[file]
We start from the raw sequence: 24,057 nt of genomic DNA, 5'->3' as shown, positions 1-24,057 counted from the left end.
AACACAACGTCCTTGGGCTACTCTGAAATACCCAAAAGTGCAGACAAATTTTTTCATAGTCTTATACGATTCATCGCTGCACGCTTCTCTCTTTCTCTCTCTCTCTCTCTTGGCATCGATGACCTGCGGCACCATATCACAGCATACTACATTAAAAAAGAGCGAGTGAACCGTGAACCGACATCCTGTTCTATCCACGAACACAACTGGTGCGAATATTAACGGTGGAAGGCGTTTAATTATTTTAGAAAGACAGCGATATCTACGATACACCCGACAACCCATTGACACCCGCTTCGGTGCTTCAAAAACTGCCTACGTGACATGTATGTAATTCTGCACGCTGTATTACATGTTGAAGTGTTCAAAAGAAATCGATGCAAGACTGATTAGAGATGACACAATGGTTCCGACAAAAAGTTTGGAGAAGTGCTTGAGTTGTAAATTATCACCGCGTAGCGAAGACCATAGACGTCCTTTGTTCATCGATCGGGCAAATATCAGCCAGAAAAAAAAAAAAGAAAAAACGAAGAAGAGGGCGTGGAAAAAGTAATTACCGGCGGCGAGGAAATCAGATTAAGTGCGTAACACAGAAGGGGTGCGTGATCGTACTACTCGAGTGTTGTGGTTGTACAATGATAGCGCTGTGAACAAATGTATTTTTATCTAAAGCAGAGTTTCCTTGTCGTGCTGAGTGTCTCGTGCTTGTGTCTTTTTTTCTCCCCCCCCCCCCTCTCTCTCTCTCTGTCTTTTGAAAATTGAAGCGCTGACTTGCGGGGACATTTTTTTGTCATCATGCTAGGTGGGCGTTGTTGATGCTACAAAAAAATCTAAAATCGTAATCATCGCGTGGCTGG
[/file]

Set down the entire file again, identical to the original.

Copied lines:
We start from the raw sequence: 24,057 nt of genomic DNA, 5'->3' as shown, positions 1-24,057 counted from the left end.
AACACAACGTCCTTGGGCTACTCTGAAATACCCAAAAGTGCAGACAAATTTTTTCATAGTCTTATACGATTCATCGCTGCACGCTTCTCTCTTTCTCTCTCTCTCTCTCTTGGCATCGATGACCTGCGGCACCATATCACAGCATACTACATTAAAAAAGAGCGAGTGAACCGTGAACCGACATCCTGTTCTATCCACGAACACAACTGGTGCGAATATTAACGGTGGAAGGCGTTTAATTATTTTAGAAAGACAGCGATATCTACGATACACCCGACAACCCATTGACACCCGCTTCGGTGCTTCAAAAACTGCCTACGTGACATGTATGTAATTCTGCACGCTGTATTACATGTTGAAGTGTTCAAAAGAAATCGATGCAAGACTGATTAGAGATGACACAATGGTTCCGACAAAAAGTTTGGAGAAGTGCTTGAGTTGTAAATTATCACCGCGTAGCGAAGACCATAGACGTCCTTTGTTCATCGATCGGGCAAATATCAGCCAGAAAAAAAAAAAAGAAAAAACGAAGAAGAGGGCGTGGAAAAAGTAATTACCGGCGGCGAGGAAATCAGATTAAGTGCGTAACACAGAAGGGGTGCGTGATCGTACTACTCGAGTGTTGTGGTTGTACAATGATAGCGCTGTGAACAAATGTATTTTTATCTAAAGCAGAGTTTCCTTGTCGTGCTGAGTGTCTCGTGCTTGTGTCTTTTTTTCTCCCCCCCCCCCCTCTCTCTCTCTCTGTCTTTTGAAAATTGAAGCGCTGACTTGCGGGGACATTTTTTTGTCATCATGCTAGGTGGGCGTTGTTGATGCTACAAAAAAATCTAAAATCGTAATCATCGCGTGGCTGG